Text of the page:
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12-12-2019 | Diabetes | News | Article

‘Upskilling’ healthcare providers could address concerns of people with diabetes

medwireNews: A large survey has uncovered a number of issues that particularly frustrate people with diabetes during their interactions with their healthcare providers.

These include providers having a poor understanding of how it is to live with diabetes, giving generic advice, and not fully appreciating the person’s own expertise in their diabetes.

“The diverse and large numbers of unmet wishes indicate that the person with diabetes does not always perceive themselves to be at the centre of their diabetes care,” say the researchers.

The findings come from the responses of 1190 Australian people with diabetes who completed the MILES-2 survey, of whom 646 (average age 44 years) had type 1 diabetes and 544 (average age 61 years) had type 2 diabetes, with 43% of the latter being insulin dependent.

Elizabeth Holmes-Truscott (Deakin University, Geelong, Victoria, Australia) and co-researchers stress that such a “large and diverse” study population is “rarely seen for a qualitative study,” although they caution that respondents tended to be of higher socioeconomic status than the general Australian population.

“It could well be that the unmet needs of those who did not take part, particularly more vulnerable groups such as those with lower socio-economic status and education levels, might be greater and different from those of the respondents,” they write in Diabetic Medicine.

From the responses of the people who did take part, the team identified several main areas where they wished for greater knowledge or different behavior from their healthcare providers, including:

  • The respondents often felt that their healthcare providers had an incomplete understanding of the barriers they faced when managing their diabetes, such as comorbidities, treatment side effects, and access to healthcare.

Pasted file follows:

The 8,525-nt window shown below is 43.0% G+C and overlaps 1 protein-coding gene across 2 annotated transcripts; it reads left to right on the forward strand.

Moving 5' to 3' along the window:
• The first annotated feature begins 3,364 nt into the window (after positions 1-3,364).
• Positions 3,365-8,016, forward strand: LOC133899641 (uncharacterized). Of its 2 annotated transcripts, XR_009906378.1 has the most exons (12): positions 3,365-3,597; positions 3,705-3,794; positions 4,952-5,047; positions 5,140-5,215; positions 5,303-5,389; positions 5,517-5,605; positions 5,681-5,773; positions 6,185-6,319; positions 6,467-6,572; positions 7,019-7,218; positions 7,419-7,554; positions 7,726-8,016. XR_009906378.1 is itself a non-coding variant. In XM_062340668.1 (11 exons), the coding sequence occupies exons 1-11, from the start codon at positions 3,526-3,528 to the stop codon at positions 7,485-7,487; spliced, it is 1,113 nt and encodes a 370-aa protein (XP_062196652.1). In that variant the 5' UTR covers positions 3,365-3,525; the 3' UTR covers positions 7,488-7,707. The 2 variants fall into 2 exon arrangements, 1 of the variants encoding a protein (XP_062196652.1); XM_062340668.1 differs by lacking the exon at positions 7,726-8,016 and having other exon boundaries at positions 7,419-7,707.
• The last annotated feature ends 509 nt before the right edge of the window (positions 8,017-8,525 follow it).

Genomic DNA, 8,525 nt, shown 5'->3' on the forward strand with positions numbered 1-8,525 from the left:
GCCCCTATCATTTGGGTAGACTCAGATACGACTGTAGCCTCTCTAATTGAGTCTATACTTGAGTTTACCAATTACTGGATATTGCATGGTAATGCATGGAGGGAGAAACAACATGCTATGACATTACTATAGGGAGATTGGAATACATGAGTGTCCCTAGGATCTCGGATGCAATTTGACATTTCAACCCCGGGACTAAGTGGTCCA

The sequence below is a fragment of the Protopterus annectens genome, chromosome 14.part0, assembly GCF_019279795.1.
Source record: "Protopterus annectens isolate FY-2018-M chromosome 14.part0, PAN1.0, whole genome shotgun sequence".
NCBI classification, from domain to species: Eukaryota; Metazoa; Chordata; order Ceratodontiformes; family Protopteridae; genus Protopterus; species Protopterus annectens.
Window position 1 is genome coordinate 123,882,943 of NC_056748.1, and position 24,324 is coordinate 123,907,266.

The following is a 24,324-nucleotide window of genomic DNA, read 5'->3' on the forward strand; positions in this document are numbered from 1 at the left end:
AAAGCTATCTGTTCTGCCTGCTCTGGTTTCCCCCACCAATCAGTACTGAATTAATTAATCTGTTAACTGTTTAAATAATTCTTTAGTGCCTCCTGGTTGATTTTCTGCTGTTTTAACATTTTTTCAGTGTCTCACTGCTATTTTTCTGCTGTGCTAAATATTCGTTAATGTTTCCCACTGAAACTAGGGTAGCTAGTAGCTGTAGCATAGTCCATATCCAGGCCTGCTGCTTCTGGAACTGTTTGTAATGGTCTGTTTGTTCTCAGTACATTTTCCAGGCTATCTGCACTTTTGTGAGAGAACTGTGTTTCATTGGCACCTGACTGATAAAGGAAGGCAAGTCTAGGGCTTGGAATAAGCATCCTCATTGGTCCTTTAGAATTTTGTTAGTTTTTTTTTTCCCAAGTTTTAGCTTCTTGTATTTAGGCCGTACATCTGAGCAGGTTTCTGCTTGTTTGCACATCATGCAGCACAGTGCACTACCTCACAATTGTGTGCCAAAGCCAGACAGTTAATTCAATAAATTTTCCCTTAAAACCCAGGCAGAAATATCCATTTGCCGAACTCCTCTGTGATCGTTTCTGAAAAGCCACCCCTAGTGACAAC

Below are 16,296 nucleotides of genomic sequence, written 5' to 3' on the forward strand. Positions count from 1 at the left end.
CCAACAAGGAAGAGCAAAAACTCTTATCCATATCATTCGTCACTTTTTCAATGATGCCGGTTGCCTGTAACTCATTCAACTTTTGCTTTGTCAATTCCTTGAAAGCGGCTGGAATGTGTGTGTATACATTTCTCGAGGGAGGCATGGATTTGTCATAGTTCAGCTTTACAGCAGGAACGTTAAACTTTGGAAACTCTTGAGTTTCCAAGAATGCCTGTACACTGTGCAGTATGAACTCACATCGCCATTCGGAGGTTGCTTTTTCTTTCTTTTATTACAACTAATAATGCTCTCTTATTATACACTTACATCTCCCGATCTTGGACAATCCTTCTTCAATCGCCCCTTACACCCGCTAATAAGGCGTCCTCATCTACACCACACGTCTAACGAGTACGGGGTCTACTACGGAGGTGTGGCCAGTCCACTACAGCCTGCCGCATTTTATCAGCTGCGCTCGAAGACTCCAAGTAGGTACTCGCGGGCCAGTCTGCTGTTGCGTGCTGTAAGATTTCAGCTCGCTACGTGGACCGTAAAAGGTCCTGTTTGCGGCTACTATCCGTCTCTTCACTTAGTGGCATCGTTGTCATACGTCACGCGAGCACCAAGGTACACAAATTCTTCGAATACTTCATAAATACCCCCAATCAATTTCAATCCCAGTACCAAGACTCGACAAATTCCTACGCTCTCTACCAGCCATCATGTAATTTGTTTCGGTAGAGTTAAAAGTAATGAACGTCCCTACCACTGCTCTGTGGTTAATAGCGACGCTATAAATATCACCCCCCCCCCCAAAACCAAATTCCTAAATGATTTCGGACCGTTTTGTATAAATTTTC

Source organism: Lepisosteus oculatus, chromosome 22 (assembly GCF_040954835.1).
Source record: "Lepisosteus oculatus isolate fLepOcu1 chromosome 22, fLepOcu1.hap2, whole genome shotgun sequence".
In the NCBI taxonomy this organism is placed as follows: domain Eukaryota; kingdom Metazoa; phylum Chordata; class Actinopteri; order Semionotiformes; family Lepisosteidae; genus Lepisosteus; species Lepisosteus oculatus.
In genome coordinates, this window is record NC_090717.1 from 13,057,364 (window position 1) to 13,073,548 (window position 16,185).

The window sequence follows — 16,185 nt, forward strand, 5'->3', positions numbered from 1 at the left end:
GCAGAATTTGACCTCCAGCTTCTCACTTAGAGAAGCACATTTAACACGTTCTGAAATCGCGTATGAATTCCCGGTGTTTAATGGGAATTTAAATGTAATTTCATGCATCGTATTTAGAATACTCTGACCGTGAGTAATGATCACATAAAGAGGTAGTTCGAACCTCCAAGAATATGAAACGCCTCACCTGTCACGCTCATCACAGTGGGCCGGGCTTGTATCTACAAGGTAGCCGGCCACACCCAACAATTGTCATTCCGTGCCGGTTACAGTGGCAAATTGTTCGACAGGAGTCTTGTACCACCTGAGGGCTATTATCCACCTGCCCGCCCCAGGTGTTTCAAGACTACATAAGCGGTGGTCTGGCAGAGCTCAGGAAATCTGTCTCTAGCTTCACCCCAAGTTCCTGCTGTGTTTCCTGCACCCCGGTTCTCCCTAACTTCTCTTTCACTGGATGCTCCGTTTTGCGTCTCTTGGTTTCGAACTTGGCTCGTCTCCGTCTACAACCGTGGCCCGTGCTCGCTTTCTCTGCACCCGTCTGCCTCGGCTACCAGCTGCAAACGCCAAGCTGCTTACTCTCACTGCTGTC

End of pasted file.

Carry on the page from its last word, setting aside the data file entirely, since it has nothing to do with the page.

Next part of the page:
• They also wished healthcare professionals had more insight into how difficult it can be to put recommendations into practice, especially in the face of competing demands such as family, work, and participating in social engagements. 
  • Related to this was the feeling that healthcare professionals often failed to appreciate the impact that diabetes had on their social interactions and emotional state, the latter including diabetes burnout and fear of hypoglycemia, particularly nocturnal hypoglycemia, and other complications.
  • Respondents expressed frustration at being given very generic advice, especially lifestyle advice, without any attempt to tailor it to the individual, discuss alternative options, or to provide “instructive support” to help them put advice into practice.

“Some reported general dissatisfaction with care and even disengagement with care because of their negative experiences,” say the researchers.

Survey respondents also felt that healthcare providers were prone to putting too much focus on glycemic targets, and failed to take a whole-person approach to diabetes care. Finally, they combined a feeling that their healthcare providers were often insufficiently well versed in diabetes with a wish that their own expertise in their condition be more fully appreciated.

But Holmes-Truscott and team stress that a third of the study participants described very positive healthcare experiences, implying that “many of these needs can be met and depend largely on the health professional’s training and attitude.”

They conclude: “Based on the present findings, many of the wishes raised by the respondents could be met by ‘upskilling’ health professionals in diabetes-related knowledge, and enhancing their competences in empathic and person-centred care.”

By Eleanor McDermid

medwireNews is an independent medical news service provided by Springer Healthcare. © 2019 Springer Healthcare part of the Springer Nature group

Diabet Med 2019; doi:10.1111/dme.14199